‘Columnist David Brooks [<==this is a link to him speaking on TED; this quote is from TED, but the rest are from the book] unpacks new insights into human nature from the cognitive sciences — insights with massive implications for economics and politics as well as our own self-knowledge. In a talk full of humor, he shows how you can’t hope to understand humans as separate individuals making choices based on their conscious awareness.’
‘Artists take the sentiments that are buried in inchoate forms across many minds and bring these to the surface for all to see. They express the collective emotional windows of the [human] race. They keep alive and transmit states of mind from one generation to the next.”We pass on culture, therefore,” Roger Scruton has written, “as we pass on science and skill; not to benefit the individual, but to benefit our kind, by conserving a knowledge that would otherwise vanish from the world.” ‘ p.355. like passing on the family tree, for example.
Harold ‘loved these grand views. They gave him a feeling of elevation, of being connected to a sacred and all-encompassing order, a part of some stupendous will. People who are out in nature do better on tests of working memory and attention than people who are in urban settings. Their moods are better. As the philosopher Charles Taylor writes, “Nature draws us because it is in some way attuned to our feelings, so that it can reflect and intensify those we already feel or else acknowledge those which are dormant. Nature is like a great keyboard on which our highest sentiments are played out. We turn to it, as we might turn to music, to evoke and strengthen the best in us.” The views of the mountains and trees soothed him and enlivened him. But they didn’t really satisfy him. As others have noted, nature is a preparation for religion, but it is not religion. ‘ p. 366.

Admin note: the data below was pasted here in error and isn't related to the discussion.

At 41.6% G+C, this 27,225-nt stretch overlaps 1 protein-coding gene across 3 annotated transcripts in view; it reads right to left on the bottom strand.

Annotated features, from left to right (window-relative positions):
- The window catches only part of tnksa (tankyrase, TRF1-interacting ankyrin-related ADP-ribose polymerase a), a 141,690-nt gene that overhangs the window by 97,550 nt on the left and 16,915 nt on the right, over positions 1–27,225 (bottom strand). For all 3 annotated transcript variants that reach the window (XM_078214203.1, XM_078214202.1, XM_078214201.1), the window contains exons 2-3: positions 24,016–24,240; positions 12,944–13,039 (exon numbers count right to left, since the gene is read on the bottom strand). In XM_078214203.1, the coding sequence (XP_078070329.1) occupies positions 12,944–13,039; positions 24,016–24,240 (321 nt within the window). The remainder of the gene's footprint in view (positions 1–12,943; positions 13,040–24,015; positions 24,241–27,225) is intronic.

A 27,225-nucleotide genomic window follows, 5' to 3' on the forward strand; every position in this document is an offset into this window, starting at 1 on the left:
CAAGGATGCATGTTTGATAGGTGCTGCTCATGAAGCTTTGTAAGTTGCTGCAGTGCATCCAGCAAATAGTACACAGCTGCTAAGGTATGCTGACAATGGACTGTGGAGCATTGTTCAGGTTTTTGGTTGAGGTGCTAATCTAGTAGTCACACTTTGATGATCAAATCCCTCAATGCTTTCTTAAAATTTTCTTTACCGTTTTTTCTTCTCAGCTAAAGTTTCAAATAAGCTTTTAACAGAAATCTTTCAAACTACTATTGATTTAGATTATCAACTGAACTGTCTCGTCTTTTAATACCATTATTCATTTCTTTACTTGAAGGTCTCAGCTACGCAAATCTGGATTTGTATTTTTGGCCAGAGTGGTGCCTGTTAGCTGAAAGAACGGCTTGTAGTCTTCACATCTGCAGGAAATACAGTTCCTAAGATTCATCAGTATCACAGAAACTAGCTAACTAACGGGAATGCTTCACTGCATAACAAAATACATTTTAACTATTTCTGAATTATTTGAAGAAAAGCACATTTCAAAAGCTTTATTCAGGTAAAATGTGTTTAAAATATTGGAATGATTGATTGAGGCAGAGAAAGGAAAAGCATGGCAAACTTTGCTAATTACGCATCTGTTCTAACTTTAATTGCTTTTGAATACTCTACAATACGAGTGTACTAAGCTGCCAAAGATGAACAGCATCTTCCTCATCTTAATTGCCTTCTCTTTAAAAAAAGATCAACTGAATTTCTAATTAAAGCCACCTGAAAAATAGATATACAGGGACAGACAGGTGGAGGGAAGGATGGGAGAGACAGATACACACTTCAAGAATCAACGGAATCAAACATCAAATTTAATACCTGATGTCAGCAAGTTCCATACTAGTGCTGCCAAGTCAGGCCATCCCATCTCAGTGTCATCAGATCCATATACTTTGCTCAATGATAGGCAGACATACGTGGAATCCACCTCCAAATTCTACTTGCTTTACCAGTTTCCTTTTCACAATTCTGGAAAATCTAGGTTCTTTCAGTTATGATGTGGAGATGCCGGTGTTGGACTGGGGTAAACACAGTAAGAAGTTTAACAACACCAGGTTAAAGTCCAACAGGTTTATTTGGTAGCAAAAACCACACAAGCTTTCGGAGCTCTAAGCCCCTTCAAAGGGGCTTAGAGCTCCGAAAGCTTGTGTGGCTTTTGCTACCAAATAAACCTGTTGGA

‘As this process of self-analysis went on, Harold grew essentially sad…. Some psychologists urge patients to sit in a chair and look inside themselves. [However, a study shows that] ruminators fell into self-defeating, negative patterns’. p.371. uh-oh.
‘Part of that kingdom [of a child’s imagination] grew out of his relationships with his parents. They weren’t the most profound parents … but they had been good people, who loved him. The loops still reverberated across the decades, from generation to generation.” pp.372-373. similarly, i too have parental totems, my ‘loops’: my mother’s quilt, my father’s sculpture and carving.
‘One thing we know is that we need both systems to thrive, the conscious and unconscious, the rational and the emotional.’ p.380. yes! i use my emotional response as a guide when selecting rational, conscious texts.
‘When historians of ideas look back to this new understanding of ourselves….’ p.377 i wonder what we’ll think next century, or in a million years, if we’re still around?
‘Cognitive tools [such as the Pareto formula] like this are helpful in overcoming the mind’s mental biases. But the most important thing is to develop an attitude of epistemological humility, an awareness of how little you are likely to know and how little you will understand the things you do know.’ there is so much to know, like holding the paradox of seeming opposites, akin to rohr’s yes and no, or quantum theory’s precise imprecision and its entanglement, and what are dark matter and dark energy, eh? p.382.
‘Much of life is about failure…. And your destiny is profoundly shaped by how much you learn from and adapt to failure.’ p.382.
‘Some days Harold watched the [US Presidential] campaign and thought about how meaningful it really was. Despite all the triviality and show, it really did highlight, if only subliminally, the fundamental choices in life. Politics, he would conclude some days, is a noble undertaking. On other days, of course, he just wanted to throw up.’ p.309.